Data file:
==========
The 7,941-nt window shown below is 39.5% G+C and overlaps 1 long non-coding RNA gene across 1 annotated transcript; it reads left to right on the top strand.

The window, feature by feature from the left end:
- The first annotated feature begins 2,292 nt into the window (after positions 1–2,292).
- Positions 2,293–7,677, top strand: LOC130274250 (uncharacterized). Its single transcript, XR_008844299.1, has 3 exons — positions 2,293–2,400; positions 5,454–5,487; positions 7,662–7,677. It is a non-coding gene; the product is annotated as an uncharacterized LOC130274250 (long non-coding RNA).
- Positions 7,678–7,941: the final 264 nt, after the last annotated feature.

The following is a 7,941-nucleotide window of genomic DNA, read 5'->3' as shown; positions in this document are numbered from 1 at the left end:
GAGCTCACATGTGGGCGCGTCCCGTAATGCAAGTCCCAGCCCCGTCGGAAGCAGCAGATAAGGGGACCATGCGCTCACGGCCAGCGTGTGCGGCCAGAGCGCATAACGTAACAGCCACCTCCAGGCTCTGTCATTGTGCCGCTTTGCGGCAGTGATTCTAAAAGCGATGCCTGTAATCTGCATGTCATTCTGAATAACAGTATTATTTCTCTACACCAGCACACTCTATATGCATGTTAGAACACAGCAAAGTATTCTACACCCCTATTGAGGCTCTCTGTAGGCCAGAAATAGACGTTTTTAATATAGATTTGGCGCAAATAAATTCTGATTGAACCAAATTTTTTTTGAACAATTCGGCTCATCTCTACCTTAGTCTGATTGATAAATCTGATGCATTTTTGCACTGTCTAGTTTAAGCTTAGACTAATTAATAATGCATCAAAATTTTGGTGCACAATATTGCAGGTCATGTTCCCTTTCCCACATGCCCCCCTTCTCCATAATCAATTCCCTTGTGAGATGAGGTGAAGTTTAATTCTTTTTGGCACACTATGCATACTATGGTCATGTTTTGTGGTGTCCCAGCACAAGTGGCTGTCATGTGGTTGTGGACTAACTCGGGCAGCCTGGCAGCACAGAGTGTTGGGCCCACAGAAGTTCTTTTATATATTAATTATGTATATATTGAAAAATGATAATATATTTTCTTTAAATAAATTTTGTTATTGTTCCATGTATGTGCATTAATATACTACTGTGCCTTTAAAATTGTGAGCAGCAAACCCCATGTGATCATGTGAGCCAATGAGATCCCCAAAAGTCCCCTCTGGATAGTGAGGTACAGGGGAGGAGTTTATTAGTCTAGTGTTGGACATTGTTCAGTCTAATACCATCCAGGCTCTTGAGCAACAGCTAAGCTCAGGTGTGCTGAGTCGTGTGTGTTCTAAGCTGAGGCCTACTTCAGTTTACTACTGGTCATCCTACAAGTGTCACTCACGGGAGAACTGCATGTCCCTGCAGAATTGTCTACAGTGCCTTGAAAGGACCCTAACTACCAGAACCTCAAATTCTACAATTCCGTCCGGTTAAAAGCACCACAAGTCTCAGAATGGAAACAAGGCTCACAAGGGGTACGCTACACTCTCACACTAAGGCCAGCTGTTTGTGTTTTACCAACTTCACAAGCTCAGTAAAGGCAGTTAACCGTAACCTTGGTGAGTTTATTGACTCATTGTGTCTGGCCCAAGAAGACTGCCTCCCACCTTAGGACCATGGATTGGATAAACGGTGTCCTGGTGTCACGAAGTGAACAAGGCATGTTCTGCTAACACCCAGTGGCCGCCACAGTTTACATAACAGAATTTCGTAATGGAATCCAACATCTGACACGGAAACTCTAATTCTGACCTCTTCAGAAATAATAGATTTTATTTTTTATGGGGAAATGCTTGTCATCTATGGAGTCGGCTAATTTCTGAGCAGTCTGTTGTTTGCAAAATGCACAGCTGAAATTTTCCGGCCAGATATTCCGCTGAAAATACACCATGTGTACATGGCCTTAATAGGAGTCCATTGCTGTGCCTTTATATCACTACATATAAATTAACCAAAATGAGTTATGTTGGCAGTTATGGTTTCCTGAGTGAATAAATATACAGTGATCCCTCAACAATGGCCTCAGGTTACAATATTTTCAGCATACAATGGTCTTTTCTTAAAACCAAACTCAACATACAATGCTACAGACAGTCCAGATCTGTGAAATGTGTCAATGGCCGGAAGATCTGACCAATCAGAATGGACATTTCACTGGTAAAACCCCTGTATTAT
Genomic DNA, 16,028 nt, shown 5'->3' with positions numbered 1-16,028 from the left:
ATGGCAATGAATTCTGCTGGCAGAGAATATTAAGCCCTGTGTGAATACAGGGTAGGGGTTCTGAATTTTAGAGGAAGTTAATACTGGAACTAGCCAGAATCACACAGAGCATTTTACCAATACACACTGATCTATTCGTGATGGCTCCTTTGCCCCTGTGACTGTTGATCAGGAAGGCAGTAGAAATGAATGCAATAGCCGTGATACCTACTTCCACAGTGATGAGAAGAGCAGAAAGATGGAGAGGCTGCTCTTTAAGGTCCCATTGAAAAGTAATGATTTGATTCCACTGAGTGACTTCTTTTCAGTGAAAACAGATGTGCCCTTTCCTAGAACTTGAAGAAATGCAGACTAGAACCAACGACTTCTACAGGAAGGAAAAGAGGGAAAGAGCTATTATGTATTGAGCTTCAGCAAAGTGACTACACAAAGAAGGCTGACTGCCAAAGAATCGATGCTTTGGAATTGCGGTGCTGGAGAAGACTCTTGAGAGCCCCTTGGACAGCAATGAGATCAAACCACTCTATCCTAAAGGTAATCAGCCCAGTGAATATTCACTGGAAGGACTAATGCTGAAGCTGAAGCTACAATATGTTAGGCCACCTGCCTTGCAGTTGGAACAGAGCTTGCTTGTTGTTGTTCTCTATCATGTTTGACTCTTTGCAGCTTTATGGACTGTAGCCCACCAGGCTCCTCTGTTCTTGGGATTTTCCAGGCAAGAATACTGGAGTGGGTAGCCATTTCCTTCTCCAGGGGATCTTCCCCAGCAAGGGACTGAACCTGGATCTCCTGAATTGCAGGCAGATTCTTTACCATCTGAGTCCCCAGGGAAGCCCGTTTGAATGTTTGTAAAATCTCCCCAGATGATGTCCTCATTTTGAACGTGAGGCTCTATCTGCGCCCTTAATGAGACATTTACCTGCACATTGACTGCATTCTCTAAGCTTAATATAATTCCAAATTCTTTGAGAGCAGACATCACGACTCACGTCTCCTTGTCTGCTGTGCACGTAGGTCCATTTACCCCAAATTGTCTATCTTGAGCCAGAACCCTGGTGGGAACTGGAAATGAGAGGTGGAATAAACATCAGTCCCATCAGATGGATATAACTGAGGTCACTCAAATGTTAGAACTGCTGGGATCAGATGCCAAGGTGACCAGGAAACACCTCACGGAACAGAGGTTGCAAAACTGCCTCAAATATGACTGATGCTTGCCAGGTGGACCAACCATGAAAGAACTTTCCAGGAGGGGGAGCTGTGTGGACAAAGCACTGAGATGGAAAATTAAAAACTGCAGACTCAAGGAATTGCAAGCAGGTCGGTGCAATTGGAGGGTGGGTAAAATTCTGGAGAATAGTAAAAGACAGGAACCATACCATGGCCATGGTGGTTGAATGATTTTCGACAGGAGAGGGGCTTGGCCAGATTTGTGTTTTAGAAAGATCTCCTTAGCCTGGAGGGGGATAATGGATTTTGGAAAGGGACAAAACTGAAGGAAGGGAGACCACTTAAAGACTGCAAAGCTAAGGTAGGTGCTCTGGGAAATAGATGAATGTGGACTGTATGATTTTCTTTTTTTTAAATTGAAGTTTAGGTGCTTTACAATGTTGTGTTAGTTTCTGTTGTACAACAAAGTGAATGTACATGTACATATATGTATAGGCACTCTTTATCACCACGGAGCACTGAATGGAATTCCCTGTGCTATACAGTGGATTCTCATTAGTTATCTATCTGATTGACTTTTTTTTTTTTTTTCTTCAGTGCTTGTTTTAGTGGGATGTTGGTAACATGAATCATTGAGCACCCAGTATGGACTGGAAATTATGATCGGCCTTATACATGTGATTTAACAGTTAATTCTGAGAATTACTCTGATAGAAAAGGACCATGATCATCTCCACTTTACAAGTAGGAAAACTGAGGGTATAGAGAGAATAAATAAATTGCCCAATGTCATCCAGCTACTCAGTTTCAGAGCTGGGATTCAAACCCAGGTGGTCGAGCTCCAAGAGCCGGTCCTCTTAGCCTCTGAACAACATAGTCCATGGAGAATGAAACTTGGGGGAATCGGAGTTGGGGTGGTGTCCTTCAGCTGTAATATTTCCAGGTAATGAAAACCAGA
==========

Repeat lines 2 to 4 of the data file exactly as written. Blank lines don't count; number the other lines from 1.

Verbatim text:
The window, feature by feature from the left end:
- The first annotated feature begins 2,292 nt into the window (after positions 1–2,292).
- Positions 2,293–7,677, top strand: LOC130274250 (uncharacterized). Its single transcript, XR_008844299.1, has 3 exons — positions 2,293–2,400; positions 5,454–5,487; positions 7,662–7,677. It is a non-coding gene; the product is annotated as an uncharacterized LOC130274250 (long non-coding RNA).